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I have similar trouble as I am a nose breather. It's more natural for me to exhale through my nose, and most people do when they swim. It does make mask fitting more difficult as the simple suction test is no longer all telling. Some masks seal better under these circumstances, but the only real way to tell is to try them out. I think , but have not confirmed, that if a mask stays on your face with only the lightest suction, it is more likely to stay sealed even when you exhale through your nose.

Incidentally, the fogging doesn't occur because you are breathing out of your nose, but rather because you are continually rinsing the defog out of the mask.
 

g1138

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Tons of leaking from masks, she dry fits a mask. Puts it on her face and inhales through her nose and it is fine for a couple seconds or if she is holding her breath, but when she starts breathing the mask falls off. This has led to a lot of leaking under water and her mask filling up especially right after a giant stride entry.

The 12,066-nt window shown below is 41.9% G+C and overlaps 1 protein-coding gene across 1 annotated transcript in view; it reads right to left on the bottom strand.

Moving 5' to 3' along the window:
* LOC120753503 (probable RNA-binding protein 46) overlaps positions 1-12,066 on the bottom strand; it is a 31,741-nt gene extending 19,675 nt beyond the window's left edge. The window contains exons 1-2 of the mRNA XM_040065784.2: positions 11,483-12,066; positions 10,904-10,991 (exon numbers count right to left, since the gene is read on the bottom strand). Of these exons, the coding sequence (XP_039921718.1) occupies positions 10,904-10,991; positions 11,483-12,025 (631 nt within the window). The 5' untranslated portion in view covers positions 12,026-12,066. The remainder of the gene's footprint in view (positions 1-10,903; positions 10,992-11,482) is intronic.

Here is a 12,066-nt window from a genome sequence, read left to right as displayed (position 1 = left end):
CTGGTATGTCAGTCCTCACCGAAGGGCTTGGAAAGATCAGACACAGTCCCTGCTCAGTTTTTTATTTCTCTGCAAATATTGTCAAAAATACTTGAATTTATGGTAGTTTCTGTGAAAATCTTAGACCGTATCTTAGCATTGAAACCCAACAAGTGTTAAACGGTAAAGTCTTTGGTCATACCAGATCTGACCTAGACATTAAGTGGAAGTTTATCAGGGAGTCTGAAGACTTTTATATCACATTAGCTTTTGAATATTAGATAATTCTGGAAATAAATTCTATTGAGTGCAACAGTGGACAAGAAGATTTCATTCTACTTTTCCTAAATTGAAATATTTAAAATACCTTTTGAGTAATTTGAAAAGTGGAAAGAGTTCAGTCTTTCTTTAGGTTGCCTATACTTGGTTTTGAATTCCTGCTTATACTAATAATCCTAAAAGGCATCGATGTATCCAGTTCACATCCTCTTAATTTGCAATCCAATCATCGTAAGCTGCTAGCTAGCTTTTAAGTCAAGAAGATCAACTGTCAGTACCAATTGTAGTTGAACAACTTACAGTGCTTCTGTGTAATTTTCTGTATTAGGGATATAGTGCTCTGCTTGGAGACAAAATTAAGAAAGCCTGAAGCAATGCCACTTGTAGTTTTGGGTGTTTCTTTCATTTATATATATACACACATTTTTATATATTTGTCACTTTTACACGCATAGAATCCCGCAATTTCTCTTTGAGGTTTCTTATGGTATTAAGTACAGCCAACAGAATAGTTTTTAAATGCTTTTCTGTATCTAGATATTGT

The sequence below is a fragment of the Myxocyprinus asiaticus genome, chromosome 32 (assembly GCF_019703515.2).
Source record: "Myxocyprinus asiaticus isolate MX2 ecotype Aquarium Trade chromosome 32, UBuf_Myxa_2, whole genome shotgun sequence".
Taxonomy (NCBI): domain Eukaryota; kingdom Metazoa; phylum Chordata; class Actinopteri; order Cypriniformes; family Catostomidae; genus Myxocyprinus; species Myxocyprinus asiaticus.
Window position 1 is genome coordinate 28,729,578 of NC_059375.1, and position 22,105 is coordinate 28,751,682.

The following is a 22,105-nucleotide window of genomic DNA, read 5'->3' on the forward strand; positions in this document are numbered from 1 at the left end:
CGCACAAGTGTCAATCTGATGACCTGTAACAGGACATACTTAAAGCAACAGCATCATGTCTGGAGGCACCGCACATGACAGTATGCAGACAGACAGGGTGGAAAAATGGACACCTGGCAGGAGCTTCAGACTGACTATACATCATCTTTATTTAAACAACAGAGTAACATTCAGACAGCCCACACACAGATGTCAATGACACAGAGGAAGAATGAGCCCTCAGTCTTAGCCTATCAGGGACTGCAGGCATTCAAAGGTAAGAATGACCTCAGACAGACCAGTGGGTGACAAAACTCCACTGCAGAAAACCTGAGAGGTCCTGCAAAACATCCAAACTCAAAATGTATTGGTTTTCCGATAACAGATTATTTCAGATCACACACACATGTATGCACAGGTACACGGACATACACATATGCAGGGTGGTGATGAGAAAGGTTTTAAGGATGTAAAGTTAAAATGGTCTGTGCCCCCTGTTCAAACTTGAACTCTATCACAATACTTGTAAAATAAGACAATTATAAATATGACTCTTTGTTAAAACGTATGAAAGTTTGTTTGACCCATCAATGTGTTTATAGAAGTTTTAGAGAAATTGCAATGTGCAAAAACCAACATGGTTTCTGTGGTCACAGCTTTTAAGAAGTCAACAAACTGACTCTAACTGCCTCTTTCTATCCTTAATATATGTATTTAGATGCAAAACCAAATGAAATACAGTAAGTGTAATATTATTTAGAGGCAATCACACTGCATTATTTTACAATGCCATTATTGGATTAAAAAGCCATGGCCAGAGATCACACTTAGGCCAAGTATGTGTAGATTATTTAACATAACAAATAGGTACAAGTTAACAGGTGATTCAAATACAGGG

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In order to keep a mask on your face
- without the strap
- on dry land
- and breathing from your mouth

You have to keep your soft palate closed with your nasal cavity at a lower pressure than the surrounding atmospheric pressure. This means inhaling into the mask, closing the soft palate, and breathing only from your mouth. The method I described above still holds ground for nose exhalers and inhalers. The problem is the same, those divers lack independent control of their soft palate from the epiglottis. It's kinda the same concept for people who can't wink; you just need to learn how to utilize the muscles out of unison. It's simply a muscle memory issue.
 

Linedog

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From a certified nose breather, it took me around 75 dives to relax and not concentrate on breathing threw my mouth only. Hang in there it will happen.